OBJECTIVE The aim of this study was to examine whether insulin resistance, assessed by HOMA of insulin resistance (HOMA-IR), is an independent predictor of cognitive decline.
RESEARCH DESIGN AND METHODS The roles of HOMA-IR, fasting insulin and glucose, HbA1c, and hs-CRP as predictors of cognitive performance and its change were evaluated in the Finnish nationwide, population-based Health 2000 Health Examination Survey and its 11-year follow-up, the Health 2011 study (n = 3,695, mean age at baseline 49.3 years, 55.5% women). Categorical verbal fluency, word-list learning, and word-list delayed recall were used as measures of cognitive function. Multivariate linear regression analysis was performed and adjusted for previously reported risk factors for cognitive decline.
RESULTS Higher baseline HOMA-IR and fasting insulin levels were independent predictors of poorer verbal fluency performance (P = 0.0002 for both) and of a greater decline in verbal fluency during the follow-up time (P = 0.004 for both). Baseline HOMA-IR and insulin did not predict word-list learning or word-list delayed recall scores. There were no interactions between HOMA-IR and apolipoprotein E ε4 (APOEε4) genotype, hs-CRP, or type 2 diabetes on the cognitive tests. Fasting glucose and hs-CRP levels at baseline were not associated with cognitive functioning.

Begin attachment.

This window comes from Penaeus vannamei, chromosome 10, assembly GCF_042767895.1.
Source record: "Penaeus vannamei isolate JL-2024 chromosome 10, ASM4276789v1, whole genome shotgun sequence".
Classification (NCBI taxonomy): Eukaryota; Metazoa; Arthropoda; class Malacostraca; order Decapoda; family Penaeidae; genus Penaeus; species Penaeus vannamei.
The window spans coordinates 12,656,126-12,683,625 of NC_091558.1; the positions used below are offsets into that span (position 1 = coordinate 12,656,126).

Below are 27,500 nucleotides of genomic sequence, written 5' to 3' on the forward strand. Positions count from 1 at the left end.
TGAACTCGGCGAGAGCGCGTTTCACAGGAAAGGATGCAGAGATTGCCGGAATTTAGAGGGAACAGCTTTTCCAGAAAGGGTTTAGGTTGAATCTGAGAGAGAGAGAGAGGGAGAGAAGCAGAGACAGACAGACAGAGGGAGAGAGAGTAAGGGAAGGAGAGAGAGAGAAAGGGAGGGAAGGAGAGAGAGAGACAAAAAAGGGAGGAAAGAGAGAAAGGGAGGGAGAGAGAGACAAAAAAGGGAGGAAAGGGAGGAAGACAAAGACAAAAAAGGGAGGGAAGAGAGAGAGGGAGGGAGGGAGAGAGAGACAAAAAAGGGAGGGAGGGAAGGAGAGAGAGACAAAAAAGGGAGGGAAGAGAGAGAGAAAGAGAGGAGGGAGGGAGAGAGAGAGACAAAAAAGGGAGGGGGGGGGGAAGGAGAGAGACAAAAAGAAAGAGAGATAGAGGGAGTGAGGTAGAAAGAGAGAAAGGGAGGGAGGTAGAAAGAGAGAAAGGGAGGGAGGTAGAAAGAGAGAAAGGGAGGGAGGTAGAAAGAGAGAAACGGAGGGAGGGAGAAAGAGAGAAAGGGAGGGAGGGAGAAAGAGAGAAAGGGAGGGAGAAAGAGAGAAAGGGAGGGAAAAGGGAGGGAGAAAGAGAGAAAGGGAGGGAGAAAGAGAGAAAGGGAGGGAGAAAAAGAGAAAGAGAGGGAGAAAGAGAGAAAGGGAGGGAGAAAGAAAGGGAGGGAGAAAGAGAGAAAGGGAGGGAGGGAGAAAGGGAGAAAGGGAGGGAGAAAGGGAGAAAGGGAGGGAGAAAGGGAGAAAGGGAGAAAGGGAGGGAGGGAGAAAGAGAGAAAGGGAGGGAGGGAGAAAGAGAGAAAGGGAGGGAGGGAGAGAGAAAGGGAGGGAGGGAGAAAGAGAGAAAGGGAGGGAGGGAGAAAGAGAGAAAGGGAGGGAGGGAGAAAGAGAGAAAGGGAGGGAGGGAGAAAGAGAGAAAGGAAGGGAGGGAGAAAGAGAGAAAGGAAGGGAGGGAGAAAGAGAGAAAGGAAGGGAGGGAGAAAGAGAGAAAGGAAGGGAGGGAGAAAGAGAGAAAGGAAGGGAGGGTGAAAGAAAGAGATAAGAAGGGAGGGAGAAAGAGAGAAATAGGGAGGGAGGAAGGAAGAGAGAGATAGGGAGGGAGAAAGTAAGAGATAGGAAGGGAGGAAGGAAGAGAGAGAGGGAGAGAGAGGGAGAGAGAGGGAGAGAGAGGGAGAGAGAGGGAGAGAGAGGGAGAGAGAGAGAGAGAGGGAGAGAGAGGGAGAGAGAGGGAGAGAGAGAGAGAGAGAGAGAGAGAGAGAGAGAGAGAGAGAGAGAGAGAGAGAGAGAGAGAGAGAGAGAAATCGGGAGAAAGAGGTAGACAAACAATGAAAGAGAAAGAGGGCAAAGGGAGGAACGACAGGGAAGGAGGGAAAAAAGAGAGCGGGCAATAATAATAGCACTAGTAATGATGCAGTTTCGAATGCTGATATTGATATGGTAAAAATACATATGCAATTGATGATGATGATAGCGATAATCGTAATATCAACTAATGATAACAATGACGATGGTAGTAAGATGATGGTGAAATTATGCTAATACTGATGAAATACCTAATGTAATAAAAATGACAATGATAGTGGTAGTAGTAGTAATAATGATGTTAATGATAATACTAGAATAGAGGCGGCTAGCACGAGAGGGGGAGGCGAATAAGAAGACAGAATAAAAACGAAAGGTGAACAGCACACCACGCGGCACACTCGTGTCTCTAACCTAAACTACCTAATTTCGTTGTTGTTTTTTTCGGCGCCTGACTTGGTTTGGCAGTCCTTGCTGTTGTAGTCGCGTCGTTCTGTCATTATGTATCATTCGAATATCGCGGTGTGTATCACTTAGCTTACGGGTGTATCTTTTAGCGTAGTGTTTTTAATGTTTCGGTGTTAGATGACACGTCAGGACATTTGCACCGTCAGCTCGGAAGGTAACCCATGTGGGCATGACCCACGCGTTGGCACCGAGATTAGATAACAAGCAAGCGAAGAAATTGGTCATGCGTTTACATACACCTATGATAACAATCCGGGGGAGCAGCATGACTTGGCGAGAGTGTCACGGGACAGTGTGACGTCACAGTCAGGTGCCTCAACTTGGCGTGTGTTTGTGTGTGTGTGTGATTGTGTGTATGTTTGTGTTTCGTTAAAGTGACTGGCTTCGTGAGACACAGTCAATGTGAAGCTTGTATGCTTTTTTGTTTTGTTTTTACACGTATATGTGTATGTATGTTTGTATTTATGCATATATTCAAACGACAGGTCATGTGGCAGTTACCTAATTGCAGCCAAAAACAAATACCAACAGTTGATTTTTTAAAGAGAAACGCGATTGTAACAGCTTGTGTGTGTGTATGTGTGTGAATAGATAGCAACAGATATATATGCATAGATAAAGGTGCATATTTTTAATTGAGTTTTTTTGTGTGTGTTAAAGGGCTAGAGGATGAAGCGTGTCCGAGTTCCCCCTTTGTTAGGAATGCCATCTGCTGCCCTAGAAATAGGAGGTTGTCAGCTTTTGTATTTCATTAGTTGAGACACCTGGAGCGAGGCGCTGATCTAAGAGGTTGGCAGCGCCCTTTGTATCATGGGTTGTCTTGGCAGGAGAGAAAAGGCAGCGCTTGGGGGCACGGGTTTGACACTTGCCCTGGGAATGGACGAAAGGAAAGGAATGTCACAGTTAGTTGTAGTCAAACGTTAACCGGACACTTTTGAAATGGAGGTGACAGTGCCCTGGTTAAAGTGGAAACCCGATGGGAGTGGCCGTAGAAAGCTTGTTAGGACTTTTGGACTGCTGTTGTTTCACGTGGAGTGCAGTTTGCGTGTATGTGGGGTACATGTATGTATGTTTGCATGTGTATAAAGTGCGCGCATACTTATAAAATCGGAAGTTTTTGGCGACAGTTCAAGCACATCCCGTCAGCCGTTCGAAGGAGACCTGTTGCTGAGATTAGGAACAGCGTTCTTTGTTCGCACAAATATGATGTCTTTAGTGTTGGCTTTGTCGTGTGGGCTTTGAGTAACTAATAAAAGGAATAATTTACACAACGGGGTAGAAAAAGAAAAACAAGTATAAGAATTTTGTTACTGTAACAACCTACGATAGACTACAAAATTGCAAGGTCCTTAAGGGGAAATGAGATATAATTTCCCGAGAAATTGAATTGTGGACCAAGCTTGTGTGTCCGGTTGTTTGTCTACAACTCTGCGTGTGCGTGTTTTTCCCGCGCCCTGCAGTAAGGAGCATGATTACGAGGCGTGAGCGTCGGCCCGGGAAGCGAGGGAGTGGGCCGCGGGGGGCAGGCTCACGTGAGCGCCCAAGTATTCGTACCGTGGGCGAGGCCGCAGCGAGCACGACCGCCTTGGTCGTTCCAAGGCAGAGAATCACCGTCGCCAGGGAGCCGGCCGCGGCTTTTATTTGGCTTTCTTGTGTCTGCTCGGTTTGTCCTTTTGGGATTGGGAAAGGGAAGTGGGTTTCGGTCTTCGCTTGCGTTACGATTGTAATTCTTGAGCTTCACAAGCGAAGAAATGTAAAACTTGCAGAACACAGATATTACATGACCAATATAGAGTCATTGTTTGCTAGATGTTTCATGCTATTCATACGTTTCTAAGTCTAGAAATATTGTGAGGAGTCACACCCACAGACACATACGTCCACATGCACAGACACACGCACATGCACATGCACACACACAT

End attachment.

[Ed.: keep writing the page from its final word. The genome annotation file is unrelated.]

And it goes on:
CONCLUSIONS Our results show that higher serum fasting insulin and insulin resistance predict poorer verbal fluency and a steeper decline in verbal fluency during 11 years in a representative sample of an adult population. Prevention and treatment of insulin resistance might help reduce cognitive decline later in life.
This article contains Supplementary Data online at http://care.diabetesjournals.org/lookup/suppl/doi:10.2337/dc16-2001/-/DC1.
- Received September 17, 2016.
- Accepted March 8, 2017.
- © 2017 by the American Diabetes Association.